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4159.0.55.002 - General Social Survey: User Guide, Australia, 2014  
Latest ISSUE Released at 11:30 AM (CANBERRA TIME) 17/09/2015  First Issue
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In 2014, the Australian Bureau of Statistics (ABS) conducted the General Social Survey (GSS), a multi-dimensional social survey that covers many aspects of life. The GSS is designed to enable analysis of the interrelationships in social circumstances and outcomes, including the exploration of multiple signs of advantage and disadvantage. The survey includes information on people's health, family relationships, social and community involvement, education, employment, income and financial stress, assets and liabilities, housing and mobility, crime and safety, transport, attendance at culture and leisure venues, and sports attendance and participation.

The GSS collected information from March to June 2014 from 12,932 private dwellings throughout urban and rural areas in all Australian states and territories. The sample was designed to provide national and state level estimates, recognising state/territory responsibilities in many areas of social concern. Information was obtained from one person aged 15 years or over in the selected household.

The ABS was responsible for the development and conduct of the survey. As with all ABS surveys, extensive testing was carried out to ensure the survey would collect objective and high quality data.

Standard ABS interviewing techniques were used and the questionnaire was designed to be administered by experienced ABS interviewers, who had received specific training on this survey. The questionnaire was further supported by detailed interviewer instructions, covering general procedural issues as well as specific instructions relating to individual questions. As with all ABS surveys, standard ABS procedures (including office coding) and systems ensure the collection of objective and high quality data. The questionnaire is not fully indicative of the range of information available from the survey, as additional items were created in processing the data and ABS classifications were applied to raw data inputs. Furthermore, some questions were asked solely for the purpose of enabling or clarifying other questions, and are not available in survey results.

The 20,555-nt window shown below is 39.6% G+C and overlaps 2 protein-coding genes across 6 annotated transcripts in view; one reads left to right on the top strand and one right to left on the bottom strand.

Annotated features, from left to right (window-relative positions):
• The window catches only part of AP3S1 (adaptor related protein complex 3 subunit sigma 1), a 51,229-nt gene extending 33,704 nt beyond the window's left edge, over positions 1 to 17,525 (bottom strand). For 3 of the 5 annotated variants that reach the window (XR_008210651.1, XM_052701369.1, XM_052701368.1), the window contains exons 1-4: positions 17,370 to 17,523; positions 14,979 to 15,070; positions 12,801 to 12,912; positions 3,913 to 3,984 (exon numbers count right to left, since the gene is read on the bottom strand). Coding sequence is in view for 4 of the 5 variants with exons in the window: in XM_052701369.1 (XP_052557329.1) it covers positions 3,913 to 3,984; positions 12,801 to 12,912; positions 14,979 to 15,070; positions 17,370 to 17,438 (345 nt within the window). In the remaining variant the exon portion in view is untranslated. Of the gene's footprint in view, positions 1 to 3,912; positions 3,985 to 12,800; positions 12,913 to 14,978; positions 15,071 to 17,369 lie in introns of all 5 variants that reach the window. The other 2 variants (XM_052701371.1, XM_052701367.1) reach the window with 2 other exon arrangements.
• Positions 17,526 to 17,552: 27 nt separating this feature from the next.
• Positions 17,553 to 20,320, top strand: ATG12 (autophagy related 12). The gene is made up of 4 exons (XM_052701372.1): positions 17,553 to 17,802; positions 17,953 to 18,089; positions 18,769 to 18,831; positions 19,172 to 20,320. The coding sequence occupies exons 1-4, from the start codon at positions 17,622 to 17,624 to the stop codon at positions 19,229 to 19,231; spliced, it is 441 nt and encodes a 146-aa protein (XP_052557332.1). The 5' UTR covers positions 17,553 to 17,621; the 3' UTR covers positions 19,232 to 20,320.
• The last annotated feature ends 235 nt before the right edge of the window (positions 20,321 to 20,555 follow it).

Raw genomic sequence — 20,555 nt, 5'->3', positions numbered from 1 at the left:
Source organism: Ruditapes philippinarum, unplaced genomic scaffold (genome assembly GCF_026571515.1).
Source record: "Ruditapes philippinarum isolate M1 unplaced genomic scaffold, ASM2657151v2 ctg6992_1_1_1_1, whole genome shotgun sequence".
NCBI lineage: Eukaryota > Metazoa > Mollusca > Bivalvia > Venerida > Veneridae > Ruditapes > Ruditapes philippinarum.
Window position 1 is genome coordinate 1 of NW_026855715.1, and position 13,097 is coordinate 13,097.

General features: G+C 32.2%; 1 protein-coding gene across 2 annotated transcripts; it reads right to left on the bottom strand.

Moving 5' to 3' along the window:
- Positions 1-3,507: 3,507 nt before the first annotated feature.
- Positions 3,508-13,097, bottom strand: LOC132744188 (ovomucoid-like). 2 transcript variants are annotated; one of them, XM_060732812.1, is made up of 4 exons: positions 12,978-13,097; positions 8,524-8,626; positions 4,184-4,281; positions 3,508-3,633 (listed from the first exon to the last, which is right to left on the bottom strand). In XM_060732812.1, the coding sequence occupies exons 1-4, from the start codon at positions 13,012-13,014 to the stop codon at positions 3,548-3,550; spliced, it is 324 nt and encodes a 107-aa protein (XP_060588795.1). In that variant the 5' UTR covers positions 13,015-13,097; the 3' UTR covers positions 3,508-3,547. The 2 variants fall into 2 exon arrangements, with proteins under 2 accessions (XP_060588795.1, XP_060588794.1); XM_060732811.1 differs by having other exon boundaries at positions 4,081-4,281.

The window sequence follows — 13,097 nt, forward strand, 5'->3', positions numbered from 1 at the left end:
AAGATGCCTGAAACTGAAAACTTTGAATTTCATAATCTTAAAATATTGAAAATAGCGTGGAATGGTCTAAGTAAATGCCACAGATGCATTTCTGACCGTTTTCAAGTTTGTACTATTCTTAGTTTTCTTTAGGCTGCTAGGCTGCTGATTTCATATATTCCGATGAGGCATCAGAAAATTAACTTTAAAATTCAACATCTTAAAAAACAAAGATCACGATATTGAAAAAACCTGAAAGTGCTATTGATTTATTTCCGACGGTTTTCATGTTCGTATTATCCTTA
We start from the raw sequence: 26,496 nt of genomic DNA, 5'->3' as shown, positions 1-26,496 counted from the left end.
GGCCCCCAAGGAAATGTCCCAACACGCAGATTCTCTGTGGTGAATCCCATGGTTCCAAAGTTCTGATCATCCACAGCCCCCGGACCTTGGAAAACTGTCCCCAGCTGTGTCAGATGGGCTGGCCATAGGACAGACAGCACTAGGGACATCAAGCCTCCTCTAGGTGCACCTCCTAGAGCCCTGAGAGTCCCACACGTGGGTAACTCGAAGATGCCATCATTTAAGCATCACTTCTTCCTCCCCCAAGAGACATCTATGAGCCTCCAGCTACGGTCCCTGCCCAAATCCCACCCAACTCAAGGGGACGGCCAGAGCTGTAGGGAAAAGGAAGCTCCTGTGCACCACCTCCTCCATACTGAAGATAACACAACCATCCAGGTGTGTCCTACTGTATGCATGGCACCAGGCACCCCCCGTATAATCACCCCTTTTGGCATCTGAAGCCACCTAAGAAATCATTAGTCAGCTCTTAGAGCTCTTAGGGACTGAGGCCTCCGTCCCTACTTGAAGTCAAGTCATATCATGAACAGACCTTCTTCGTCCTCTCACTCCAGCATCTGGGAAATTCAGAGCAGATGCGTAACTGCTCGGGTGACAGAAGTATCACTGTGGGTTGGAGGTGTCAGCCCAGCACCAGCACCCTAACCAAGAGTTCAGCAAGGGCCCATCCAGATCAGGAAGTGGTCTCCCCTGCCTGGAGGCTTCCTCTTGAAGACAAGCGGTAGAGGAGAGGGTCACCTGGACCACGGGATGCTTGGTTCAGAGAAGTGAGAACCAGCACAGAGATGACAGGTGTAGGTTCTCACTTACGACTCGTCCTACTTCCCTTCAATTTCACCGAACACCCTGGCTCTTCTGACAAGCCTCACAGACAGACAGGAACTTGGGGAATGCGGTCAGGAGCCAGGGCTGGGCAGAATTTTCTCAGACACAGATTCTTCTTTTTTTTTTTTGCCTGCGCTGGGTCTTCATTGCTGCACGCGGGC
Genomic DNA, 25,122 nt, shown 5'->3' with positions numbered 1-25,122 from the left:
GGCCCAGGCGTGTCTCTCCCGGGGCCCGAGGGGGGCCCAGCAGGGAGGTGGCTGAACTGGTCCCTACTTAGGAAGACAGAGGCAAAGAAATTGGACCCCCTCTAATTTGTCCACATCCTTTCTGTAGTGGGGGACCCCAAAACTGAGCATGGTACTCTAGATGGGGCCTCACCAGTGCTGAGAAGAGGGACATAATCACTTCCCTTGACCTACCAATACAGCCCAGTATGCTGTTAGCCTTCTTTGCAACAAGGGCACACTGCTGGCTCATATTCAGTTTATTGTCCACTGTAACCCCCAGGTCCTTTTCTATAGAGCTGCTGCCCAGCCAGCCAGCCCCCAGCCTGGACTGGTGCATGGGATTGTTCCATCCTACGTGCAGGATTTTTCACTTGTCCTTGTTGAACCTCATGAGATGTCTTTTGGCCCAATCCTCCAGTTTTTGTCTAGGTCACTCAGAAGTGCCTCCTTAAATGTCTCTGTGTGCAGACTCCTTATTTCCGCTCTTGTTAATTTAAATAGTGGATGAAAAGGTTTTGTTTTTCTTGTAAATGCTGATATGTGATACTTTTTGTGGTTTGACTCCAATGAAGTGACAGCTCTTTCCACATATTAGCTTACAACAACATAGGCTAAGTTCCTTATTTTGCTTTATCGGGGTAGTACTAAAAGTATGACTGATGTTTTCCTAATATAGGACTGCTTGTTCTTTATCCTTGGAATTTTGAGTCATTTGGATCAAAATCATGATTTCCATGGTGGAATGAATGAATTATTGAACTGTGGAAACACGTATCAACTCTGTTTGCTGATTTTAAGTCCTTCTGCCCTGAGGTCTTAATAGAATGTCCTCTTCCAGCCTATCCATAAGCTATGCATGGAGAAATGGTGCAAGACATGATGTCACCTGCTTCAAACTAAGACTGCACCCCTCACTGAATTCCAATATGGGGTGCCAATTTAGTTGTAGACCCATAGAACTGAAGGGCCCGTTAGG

The 2014 GSS was conducted under the authority of the Census and Statistics Act 1905. The ABS sought the willing cooperation of households in the survey. The confidentiality of all information provided by respondents is guaranteed. Under its legislation, the ABS cannot release identifiable information about households or individuals. All aspects of the GSS implementation were designed to conform to Information Privacy Principles set out in the Privacy Act 1988, and the Privacy Commissioner was informed of the details of the proposed survey.

The success of the 2014 GSS was dependent on the high level of cooperation received from the community. Their continued cooperation is very much appreciated; without it, the range of social and other statistics published by the ABS would not be possible.


Appropriate use and interpretation of the GSS results relies on a knowledge of what information was collected, how it was collected and how the information was used to produce final estimates.

The Survey Content section includes a list of new, revised and removed data items for the 2014 GSS. A comprehensive list of survey data items are also available on the Downloads tab of the General Social Survey: Summary Results, 2014 (cat. no. 4159.0). Many data items available from the survey were derived from responses to a number of survey questions. The questionnaire and associated prompt cards used to collect the data are also available on the Downloads tab of the General Social Survey: Summary Results, 2014 (cat. no. 4159.0). Definitions and concepts used in the survey are detailed in this publication.

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